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269. May 12/25, 1979B St. Hermogenes of Moscow

Dear Barry,

May the blessing of our Lord be with you!

First of all—yes, you are welcome to come and visit with Dan on June 5-7, or whenever you can make it. I trust you know from Dan that we have “primitive” accommodations.

I will be glad to talk with you about confession. However, you should be encouraged to know that according to Orthodox Church rules there is no sin whatever that can prevent a man from becoming a monk—since the monastic state is supposed to be specifically one of repentance. Priesthood, of course, is something different, but even there, it is possible for a monk to be ordained priest after being divorced in the world and repenting his sins. But this is something you definitely should not think about for some time after becoming Orthodox—it will only cause you unnecessary temptations. God will show you what is right for you when the time comes.

Dan is right—don’t be too taken up by “fantasies.” But don’t entirely squash them, either— without dreams, we can’t live! May God grant your Ruben the grace to be baptized and find his place to be a fruitful Orthodox Christian. It is true, though, that our modern parishes would present a problem for him. Here in the monastery we are largely free of such problems; in fact, at various times we’ve had quite a collection of “misfits” staying here. God will provide the answer for Ruben also.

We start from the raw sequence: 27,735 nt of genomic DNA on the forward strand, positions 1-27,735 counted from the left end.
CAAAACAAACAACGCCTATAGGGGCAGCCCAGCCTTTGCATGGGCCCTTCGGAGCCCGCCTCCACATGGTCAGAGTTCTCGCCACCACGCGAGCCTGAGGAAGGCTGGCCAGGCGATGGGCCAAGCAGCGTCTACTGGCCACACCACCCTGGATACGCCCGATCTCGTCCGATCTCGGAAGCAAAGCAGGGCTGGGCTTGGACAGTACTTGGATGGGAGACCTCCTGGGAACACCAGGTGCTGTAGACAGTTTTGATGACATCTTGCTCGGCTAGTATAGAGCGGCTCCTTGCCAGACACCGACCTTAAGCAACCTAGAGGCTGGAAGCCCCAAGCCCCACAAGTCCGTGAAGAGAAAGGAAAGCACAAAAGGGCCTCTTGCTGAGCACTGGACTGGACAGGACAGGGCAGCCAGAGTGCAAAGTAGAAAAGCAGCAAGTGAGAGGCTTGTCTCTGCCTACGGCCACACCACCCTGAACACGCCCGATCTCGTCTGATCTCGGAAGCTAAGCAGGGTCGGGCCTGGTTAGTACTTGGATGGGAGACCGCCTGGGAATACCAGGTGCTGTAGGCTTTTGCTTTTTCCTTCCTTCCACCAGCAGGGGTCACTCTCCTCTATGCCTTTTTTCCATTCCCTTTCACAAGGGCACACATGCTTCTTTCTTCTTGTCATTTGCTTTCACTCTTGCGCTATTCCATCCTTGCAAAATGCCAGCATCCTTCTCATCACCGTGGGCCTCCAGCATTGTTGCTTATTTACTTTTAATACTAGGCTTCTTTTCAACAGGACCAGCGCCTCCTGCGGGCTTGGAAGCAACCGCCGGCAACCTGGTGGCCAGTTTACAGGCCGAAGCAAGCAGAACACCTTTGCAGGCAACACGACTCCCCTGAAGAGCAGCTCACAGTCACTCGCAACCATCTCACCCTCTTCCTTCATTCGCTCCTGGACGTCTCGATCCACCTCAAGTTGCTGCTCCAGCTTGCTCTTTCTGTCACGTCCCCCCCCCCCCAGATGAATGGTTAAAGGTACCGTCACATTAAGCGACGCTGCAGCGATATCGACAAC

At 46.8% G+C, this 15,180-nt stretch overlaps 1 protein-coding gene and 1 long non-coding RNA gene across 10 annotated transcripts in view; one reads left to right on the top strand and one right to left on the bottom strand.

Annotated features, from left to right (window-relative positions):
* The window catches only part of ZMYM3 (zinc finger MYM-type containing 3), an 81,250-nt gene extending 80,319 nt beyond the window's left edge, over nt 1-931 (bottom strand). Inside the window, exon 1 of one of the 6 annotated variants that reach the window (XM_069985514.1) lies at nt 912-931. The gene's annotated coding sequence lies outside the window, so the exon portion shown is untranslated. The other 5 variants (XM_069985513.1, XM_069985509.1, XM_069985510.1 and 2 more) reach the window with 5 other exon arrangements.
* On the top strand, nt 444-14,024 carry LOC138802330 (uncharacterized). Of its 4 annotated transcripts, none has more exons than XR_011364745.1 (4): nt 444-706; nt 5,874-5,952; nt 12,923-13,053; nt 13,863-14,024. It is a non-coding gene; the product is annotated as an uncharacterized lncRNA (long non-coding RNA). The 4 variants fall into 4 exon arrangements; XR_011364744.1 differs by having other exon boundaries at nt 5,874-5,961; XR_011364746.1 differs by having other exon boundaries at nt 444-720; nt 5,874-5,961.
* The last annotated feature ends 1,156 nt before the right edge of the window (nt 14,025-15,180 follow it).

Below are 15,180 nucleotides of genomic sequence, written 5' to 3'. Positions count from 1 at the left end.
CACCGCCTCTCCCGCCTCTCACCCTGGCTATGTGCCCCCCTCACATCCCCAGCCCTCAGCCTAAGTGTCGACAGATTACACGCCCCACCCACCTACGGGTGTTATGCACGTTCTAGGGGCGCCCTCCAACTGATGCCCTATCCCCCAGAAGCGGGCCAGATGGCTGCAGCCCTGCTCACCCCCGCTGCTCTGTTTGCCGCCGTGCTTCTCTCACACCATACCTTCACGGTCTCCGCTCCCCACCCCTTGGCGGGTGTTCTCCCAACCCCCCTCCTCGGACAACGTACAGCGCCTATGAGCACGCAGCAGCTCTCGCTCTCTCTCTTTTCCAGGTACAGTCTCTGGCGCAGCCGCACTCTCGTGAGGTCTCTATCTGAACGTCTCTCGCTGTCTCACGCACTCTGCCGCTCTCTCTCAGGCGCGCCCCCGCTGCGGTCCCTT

I hope you will be able to force yourself to finish your courses—you will be surprised how later some of the things which now seem so useless will turn out to have a use after all (even Kant and Skinner!).

May God grant you to continue with such freshness towards Orthodoxy as you felt when reading St. Symeon’s Homiliesl Be aware, however, that this will be possible only with sufferings; everything you need to deepen your faith will come with suffering—if you accept it with humility and submission to God’s will. It is not too difficult to become “exalted” by the richness and depth of our Orthodox Faith; but to temper this exaltation with humility and sobriety (which come through the right acceptance of sufferings) is not an easy thing. In so many of our Orthodox people today (especially converts) one can see a frightful thing: much talk about exalted truths and experiences of true Orthodoxy, but mixed with pride and a sense of one’s own importance for being “in” on something which most people don’t see (from this comes also the criticism against which you’ve already been warned). May God keep your heart soft and filled with love for Christ and your fellow man. If you will be able to have a spiritual father with whom you can confide the feelings of your heart, and can trust his judgment, all this will be easier for you—but if it’s pleasing to God for you to have such a spiritual father, it will come “naturally,” as all things do in spiritual life—with time, patience, suffering, and coming better to know yourself.

With love in Christ,
Unworthy Hieromonk Seraphim

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